France and rest of Europe prepare for stevia approval

By Jess Halliday

- Last updated on GMT

Related tags: Stevia sweeteners, European stevia association, Stevia

Manufacturers in France are gearing up to start using high purity stevia extract Reb A as soon as approval is signed off, according to a supplier, making use of an anticipated two-year window before full European approval.

The European Food Safety Authority (EFSA) has received three petitions for stevia sweeteners, from EUSTAS (the European Stevia Association), Cargill and Morita. Industry is hoping that, pending a positive opinion, extracts with 95 per cent steviol glycosides could be approved in Europe under the new sweeteners directive by autumn 2010 or spring 2011.

But in the meantime, member states can authorise a new sweetener under transition arrangements. Lasting two years, this route, which France is taking, will speed to sweetener’s advent to the European market – and by the time the 2 years is up it is expected that the EU will have given its seal of approval.

France’s food safety agency, AFFSA, cleared use of 97 per cent purity Reb A earlier this year and ministerial authorisation is anticipated this summer.

Angus Flood, head of international marketing at PureCircle, told FoodNavigator.com: “The indications from the food and beverage industry in France are that they are more advanced in product development terms than Australia was in advance of regulatory approval.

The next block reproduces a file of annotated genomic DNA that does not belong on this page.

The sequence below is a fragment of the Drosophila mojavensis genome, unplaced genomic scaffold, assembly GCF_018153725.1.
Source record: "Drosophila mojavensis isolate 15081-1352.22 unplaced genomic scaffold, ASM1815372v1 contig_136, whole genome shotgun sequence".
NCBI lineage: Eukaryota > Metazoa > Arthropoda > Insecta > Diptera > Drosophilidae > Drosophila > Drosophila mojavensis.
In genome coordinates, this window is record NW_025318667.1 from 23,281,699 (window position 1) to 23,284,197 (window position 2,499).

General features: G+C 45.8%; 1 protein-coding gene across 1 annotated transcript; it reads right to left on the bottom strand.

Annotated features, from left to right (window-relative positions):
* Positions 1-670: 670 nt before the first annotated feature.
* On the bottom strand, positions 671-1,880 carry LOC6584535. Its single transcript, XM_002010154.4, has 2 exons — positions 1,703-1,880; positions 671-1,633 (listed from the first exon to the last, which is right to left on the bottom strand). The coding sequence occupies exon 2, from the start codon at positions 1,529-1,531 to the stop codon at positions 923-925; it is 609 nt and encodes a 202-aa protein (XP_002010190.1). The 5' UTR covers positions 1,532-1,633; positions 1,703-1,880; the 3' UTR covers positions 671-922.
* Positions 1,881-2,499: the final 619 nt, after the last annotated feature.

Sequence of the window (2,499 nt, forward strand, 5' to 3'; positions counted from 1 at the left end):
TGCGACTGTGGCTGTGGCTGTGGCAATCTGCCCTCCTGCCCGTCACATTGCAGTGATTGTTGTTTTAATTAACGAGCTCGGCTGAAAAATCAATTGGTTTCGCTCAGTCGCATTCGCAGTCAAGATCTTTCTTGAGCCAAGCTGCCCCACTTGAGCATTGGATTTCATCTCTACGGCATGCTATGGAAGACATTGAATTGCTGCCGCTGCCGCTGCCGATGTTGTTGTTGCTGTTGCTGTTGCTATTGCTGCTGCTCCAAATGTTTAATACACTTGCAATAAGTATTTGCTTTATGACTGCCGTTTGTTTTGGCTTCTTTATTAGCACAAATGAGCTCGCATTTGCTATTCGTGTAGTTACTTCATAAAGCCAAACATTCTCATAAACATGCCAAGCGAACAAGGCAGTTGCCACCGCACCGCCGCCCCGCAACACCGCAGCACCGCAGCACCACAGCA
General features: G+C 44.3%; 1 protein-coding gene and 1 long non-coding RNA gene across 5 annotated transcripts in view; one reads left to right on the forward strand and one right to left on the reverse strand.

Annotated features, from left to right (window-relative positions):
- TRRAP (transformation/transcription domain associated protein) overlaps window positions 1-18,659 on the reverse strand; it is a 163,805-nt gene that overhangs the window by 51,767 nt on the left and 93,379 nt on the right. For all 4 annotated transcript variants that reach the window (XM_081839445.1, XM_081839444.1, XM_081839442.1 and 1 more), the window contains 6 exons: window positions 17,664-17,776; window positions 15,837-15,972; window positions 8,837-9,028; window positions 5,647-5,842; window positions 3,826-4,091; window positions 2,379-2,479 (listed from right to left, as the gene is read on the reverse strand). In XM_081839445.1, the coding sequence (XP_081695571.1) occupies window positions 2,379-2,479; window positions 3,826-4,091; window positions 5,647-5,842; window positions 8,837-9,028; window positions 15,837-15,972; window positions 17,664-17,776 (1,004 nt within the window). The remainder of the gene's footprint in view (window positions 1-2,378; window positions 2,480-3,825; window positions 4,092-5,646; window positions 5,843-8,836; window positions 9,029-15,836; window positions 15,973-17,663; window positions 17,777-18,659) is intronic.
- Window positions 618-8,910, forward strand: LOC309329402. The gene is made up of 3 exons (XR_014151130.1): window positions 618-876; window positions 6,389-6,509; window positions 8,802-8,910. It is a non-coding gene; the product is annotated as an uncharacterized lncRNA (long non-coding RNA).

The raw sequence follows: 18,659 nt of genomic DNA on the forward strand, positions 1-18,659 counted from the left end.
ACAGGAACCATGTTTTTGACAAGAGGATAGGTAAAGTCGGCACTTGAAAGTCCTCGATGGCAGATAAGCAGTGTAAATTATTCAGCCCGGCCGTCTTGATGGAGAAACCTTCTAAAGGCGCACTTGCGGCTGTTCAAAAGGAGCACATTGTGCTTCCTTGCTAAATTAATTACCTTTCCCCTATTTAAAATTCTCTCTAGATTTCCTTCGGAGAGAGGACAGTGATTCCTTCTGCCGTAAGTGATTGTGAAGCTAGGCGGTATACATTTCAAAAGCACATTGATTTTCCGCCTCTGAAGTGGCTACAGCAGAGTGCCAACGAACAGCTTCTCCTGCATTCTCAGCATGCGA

“We are expecting significant launches across several food applications, as soon as Reb A is approved in France.”

Activity is expected to include both new launches using stevia sweeteners and their use to reduce sugar in existing brands, as food and beverage firms in Europe and the rest of the world seek to make their products healthier.

Flood added that Turkey has already approved stevia extract, “although we are clarifying the exact nature of the authorisation” ​– and it is possible that other major countries in Europe will follow France.

Florence Berglund, chief marketing office of Granular, said that the early approval in France is mostly a good thing, as “major food and beverage makers are ready.”

But she stressed that AFFSA’s clearance is only for Reb A, not the whole family of steviol glycosides. “JECFA allows for a wider range of tastes, not a specific concentration of Reb A in the steviol glycoside mix,” ​she said.

“EUSTAS is disappointed that France has not been able to approve the whole form.”​ However the association has initiated the process for broader approval, French health ministry has already asked AFFSA for the relevant documents, according to Berglund.

Conference

Companies planning to be present in the European stevia market will be convening in Leuven, Belgium, on Wednesday 1st and Thursday 2nd of July for the Stevia in Europe conference organised by EUSTAS.

Programme sessions include production of stevia and steviol glycosides, quality of taste, validation of analytical methods, new active compounds, derivatives, and the regulatory scene in Europe.

The conference will be followed by a further day of meetings for EUSTAS members only.

More information is available from www.eustas.org​.

Related topics: Markets, Ingredients

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